artemis anti viral implications

Anti-Viral Implications

Researchers at the Hebrew University-Hadassah Medical School in Israel conducted a clinical trial with an elderberry extract to determine its role on influenza severity. Their data revealed higher mean hemagglutinin inhibition (HI) titers to influenza B in the group treated with the elderberry extract than in the control group. A significant improvement of the symptoms, including fever, was seen in 93.3% of the cases in the elderberry-treated group within 2 days, whereas 91.7% of the patients in the control group showed an improvement within 6 days. This suggests that the elderberry extract lessens influenza severity and quickens recovery.

Zakay-Rones, Z., Varsano, N., Zlotnik, M., Manor, O., Regev., L., Schlesinger, M., Mumcuoglu, M. 1995. Inhibition of several strains of influenza virus in vitro and reduction of symptoms by an elderberry extract (Sambucas nigra L.) during an outbreak of influenza B Panama. J. Alt. Comp. Med. 1(4): 361-369.

One possible agent involved in the anti-viral qualities of elderberry was investigated by researchers at the Department of Biochemistry and Molecular Biology in Valladolid, Spain. The researchers isolated ribosome-inactivating proteins (RIPs) in elderberries. To date, the biological role played by RIPs is unknown, however they are hypothesized to serve as anti-viral agents since they inhibit in vitro viral infection. RIPs act as anti-HIV-1 agents through a mechanism which may involve an inhibitory action against the viral integrase. Additionally, RIPs are increasingly being used as the toxic moieties of immunotoxins in experimental cancer therapy due to the ability of RIPs to inhibit protein synthesis.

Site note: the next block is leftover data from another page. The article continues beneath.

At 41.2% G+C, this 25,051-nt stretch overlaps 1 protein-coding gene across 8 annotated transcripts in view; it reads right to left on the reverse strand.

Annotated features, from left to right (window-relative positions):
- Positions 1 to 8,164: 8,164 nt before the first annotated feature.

De Benito, F.M., Iglesias, R., Ferreras, J.M., Citores, L., Camafeita, E., Mendez, E., Girbes, T. 1998. Constitutive and inducible type 1 ribosome-inactivating proteins (RIP) in elderberry (Sambucus nigra). FEBS Letter. 428: 75-79).

The influenza virus is highly contagious in human populations around the world and results in approximately 250,000-500,000 deaths annually. Vaccines and antiviral drugs are commonly used to protect susceptible individuals. However, the antigenic mismatch of vaccines and the emergence of resistant strains against the currently available antiviral drugs have generated an urgent necessity to develop a novel broad-spectrum anti-influenza agent. In a 2013 study, chokeberry possessed in vitro and in vivo efficacy against different subtypes of influenza viruses including an oseltamivir-resistant strain. These anti-influenza properties of chokeberry were attributed to two constituents, ellagic acid and myricetin. In an in vivo therapeutic mouse model, chokeberry, ellagic acid, and myricetin protected mice against lethal challenge. Based on these results, the researchers suggested that chokeberry is a valuable source for antiviral agents and that ellagic acid and myricetin have potential as influenza therapeutics.

Park, S., Kim, J.I., Lee, I., Lee, S., Hwang, M.W., Bae, J.Y., Heo, J., Kim, D., Han, SZ, Park MS. 2013. Aronia melanocarpa and its components demonstrate antiviral activity against influenza viruses.

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